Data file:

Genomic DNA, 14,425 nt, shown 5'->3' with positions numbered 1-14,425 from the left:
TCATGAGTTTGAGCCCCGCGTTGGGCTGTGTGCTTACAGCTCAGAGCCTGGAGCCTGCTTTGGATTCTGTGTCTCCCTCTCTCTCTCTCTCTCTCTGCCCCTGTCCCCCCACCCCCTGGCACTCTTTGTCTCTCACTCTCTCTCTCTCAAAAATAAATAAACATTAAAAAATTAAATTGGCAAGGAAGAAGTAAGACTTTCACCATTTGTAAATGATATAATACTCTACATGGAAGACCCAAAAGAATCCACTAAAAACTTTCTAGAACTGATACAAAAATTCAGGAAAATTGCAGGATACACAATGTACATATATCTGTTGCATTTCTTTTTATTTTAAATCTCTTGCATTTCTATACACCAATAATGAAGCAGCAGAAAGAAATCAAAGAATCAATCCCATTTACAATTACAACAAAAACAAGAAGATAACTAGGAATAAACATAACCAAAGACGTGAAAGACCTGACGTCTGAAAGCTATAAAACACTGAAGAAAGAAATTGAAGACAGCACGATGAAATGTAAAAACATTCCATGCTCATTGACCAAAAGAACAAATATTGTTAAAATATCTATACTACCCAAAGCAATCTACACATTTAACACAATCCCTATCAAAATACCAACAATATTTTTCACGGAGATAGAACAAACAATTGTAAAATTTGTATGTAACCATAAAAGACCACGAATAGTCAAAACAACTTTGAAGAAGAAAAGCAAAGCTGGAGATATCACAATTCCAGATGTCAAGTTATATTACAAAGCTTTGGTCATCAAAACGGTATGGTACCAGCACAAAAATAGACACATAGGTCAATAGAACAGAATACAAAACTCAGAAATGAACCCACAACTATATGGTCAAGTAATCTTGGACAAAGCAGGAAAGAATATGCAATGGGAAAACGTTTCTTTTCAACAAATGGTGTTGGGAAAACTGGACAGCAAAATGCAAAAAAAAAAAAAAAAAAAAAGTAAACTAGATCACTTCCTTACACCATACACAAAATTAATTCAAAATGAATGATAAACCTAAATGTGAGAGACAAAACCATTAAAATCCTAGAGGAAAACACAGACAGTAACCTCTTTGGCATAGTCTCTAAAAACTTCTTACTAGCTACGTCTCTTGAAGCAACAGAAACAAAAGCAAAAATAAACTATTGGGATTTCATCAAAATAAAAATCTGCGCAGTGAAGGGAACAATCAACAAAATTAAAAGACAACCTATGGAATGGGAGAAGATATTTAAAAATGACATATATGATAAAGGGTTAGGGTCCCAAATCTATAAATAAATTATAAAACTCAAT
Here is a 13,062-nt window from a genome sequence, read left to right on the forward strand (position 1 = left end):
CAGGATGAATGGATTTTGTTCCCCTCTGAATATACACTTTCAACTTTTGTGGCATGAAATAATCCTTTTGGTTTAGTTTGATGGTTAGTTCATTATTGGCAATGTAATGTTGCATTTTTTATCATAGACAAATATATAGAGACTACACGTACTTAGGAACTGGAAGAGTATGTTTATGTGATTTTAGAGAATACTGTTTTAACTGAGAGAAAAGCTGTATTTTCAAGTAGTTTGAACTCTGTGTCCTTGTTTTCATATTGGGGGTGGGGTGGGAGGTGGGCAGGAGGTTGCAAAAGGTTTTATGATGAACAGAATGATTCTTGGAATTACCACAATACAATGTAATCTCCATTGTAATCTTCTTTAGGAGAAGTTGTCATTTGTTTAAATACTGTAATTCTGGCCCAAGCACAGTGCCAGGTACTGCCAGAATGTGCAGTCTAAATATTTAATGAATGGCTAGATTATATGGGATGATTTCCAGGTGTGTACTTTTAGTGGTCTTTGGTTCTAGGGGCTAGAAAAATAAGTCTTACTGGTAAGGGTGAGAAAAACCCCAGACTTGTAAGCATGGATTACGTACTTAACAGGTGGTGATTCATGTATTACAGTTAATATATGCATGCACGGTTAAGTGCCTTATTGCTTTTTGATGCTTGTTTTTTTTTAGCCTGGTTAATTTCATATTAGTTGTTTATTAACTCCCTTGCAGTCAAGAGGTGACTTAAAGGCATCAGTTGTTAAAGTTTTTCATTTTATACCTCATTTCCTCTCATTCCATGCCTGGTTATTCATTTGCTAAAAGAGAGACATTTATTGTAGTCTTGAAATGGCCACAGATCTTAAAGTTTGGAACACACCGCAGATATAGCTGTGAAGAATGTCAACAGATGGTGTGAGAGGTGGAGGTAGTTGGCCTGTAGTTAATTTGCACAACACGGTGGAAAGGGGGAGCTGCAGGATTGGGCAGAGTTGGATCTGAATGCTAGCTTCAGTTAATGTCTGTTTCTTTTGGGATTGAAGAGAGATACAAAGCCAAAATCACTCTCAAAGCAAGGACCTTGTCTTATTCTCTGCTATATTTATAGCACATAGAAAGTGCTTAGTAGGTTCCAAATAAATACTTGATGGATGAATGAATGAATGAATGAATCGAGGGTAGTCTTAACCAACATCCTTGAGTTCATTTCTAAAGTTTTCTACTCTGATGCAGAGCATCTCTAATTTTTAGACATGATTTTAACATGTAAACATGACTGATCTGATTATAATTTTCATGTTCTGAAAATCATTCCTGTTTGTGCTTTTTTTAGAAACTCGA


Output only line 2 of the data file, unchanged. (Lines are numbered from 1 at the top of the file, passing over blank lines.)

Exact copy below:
TCATGAGTTTGAGCCCCGCGTTGGGCTGTGTGCTTACAGCTCAGAGCCTGGAGCCTGCTTTGGATTCTGTGTCTCCCTCTCTCTCTCTCTCTCTCTGCCCCTGTCCCCCCACCCCCTGGCACTCTTTGTCTCTCACTCTCTCTCTCTCAAAAATAAATAAACATTAAAAAATTAAATTGGCAAGGAAGAAGTAAGACTTTCACCATTTGTAAATGATATAATACTCTACATGGAAGACCCAAAAGAATCCACTAAAAACTTTCTAGAACTGATACAAAAATTCAGGAAAATTGCAGGATACACAATGTACATATATCTGTTGCATTTCTTTTTATTTTAAATCTCTTGCATTTCTATACACCAATAATGAAGCAGCAGAAAGAAATCAAAGAATCAATCCCATTTACAATTACAACAAAAACAAGAAGATAACTAGGAATAAACATAACCAAAGACGTGAAAGACCTGACGTCTGAAAGCTATAAAACACTGAAGAAAGAAATTGAAGACAGCACGATGAAATGTAAAAACATTCCATGCTCATTGACCAAAAGAACAAATATTGTTAAAATATCTATACTACCCAAAGCAATCTACACATTTAACACAATCCCTATCAAAATACCAACAATATTTTTCACGGAGATAGAACAAACAATTGTAAAATTTGTATGTAACCATAAAAGACCACGAATAGTCAAAACAACTTTGAAGAAGAAAAGCAAAGCTGGAGATATCACAATTCCAGATGTCAAGTTATATTACAAAGCTTTGGTCATCAAAACGGTATGGTACCAGCACAAAAATAGACACATAGGTCAATAGAACAGAATACAAAACTCAGAAATGAACCCACAACTATATGGTCAAGTAATCTTGGACAAAGCAGGAAAGAATATGCAATGGGAAAACGTTTCTTTTCAACAAATGGTGTTGGGAAAACTGGACAGCAAAATGCAAAAAAAAAAAAAAAAAAAAAGTAAACTAGATCACTTCCTTACACCATACACAAAATTAATTCAAAATGAATGATAAACCTAAATGTGAGAGACAAAACCATTAAAATCCTAGAGGAAAACACAGACAGTAACCTCTTTGGCATAGTCTCTAAAAACTTCTTACTAGCTACGTCTCTTGAAGCAACAGAAACAAAAGCAAAAATAAACTATTGGGATTTCATCAAAATAAAAATCTGCGCAGTGAAGGGAACAATCAACAAAATTAAAAGACAACCTATGGAATGGGAGAAGATATTTAAAAATGACATATATGATAAAGGGTTAGGGTCCCAAATCTATAAATAAATTATAAAACTCAAT